It sounded like folk tales, folklores of yore – whenever we heard stories about great famines that had often visited our birth burg in the past. Despite being a tale of the past fear of starvation, flood and epidemics continued to haunt our grandparents. It tormented them more ferociously than the looting sprees of desperadoes from distant lands that had ravaged our nation in the past. One would often hear vivid stories from a grandmother about the famines that had frequently visited our nation – most of the stories she narrated to us had been passed on to her from generation to generation. These stories had a unique blending of fact and fiction; some had been woven in the cradle songs. Some anecdotes of those horrifying days had crept in the children songs like ‘hukus- bakus.’ Hair-raising stories about famines had survived in the memory of generations ahead of us.
One would shudder down the spine on hearing stories from a grandmother about rulers like Wazir Punn- known for their harshness and cruelty. She remembered many stories about the despotic rule, like textbook lessons and narrated how soldiers searched people’s houses for seed grains; people ate turnips in place of rice. With tears welling up in her eyes, she often repeated stories about boatloads of hungry people drowned in the Wular Lake- perhaps the reference was about an incident in ‘early spring of 1879- when rumours about the drowning of drowning paupers in the Wular Lake were rife in Srinagar. The rumour was believed to have been ‘set afloat’ by Pandit Hargopal Koul, a news writer at Srinagar and his brother Saligram working for the state government. Some historians believed it had been done at the behest of Mr Henvey a British Officer on duty with Maharaja. How true, the story of drowning was for historians to research, but it had travelled to my grandmother perhaps from her mother or grandmother, and she believed it as a truth.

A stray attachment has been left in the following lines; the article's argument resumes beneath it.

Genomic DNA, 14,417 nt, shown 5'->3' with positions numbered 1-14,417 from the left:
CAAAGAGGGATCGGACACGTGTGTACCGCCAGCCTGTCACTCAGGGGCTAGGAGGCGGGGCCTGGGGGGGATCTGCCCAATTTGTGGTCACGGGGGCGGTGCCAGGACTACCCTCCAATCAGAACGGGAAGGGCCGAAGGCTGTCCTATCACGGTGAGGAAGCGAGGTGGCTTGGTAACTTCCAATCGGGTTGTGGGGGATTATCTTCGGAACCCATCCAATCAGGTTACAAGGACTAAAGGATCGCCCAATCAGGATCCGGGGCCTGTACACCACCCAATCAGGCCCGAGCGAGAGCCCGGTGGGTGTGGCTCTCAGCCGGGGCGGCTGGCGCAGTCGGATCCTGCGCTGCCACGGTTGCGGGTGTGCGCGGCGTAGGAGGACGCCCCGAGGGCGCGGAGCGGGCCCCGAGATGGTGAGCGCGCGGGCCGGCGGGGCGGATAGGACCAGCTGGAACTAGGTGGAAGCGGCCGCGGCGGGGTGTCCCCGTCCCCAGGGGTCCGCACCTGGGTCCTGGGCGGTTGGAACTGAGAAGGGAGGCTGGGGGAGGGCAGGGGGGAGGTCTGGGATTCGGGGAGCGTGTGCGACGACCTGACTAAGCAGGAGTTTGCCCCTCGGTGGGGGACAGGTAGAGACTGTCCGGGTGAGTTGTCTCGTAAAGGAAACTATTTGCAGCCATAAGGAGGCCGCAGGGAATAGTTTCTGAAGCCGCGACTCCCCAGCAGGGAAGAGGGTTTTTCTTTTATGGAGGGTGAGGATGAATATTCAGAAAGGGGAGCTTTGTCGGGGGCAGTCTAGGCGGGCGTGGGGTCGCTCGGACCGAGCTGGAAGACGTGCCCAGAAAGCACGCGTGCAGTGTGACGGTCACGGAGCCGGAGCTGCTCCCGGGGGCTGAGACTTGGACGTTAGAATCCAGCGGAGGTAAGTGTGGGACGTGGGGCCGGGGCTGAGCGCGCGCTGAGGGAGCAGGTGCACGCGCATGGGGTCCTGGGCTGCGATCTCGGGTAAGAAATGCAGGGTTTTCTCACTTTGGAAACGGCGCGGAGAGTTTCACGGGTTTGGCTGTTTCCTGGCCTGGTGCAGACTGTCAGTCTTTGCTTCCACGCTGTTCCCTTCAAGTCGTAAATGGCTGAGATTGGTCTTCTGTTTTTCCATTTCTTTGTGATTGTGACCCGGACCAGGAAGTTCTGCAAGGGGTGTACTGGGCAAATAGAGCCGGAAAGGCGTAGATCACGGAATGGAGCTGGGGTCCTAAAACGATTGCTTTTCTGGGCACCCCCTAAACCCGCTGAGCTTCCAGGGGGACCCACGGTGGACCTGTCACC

True, the word famine, for us born after the end of feudal rule had only lexicon relevance but its fear loomed large in our childhood also. Heavy rains always scared people- the concerns of 1877-78 famines when ‘nearly two thirds’ of the population had perished had not waned from memory of grandmas and grandpas. It did not want of showers that caused drought in Kashmir, but it was plenty of showers that destroyed crops and caused famines. I don’t know if there is the specific god of rain in the pantheon of Kashmiri- Hindu gods and goddesses as that of Zeus in Greek mythology or Indira- the sky god that slashes the clouds with his thunderbolt to release the rain in Hindu mythology that they prayed on this occasion. I do not remember having seen taking Kashmir Pandits taking out a procession for rain or sunshine.
In my childhood, I do remember both heavy rains and dry spells worried people a lot. People offered Salat Al Istisqah in mosques or in open spaces with supplications for preventing torrential downpour took out a procession. So did they whenever a dry spell hit Kashmir crops.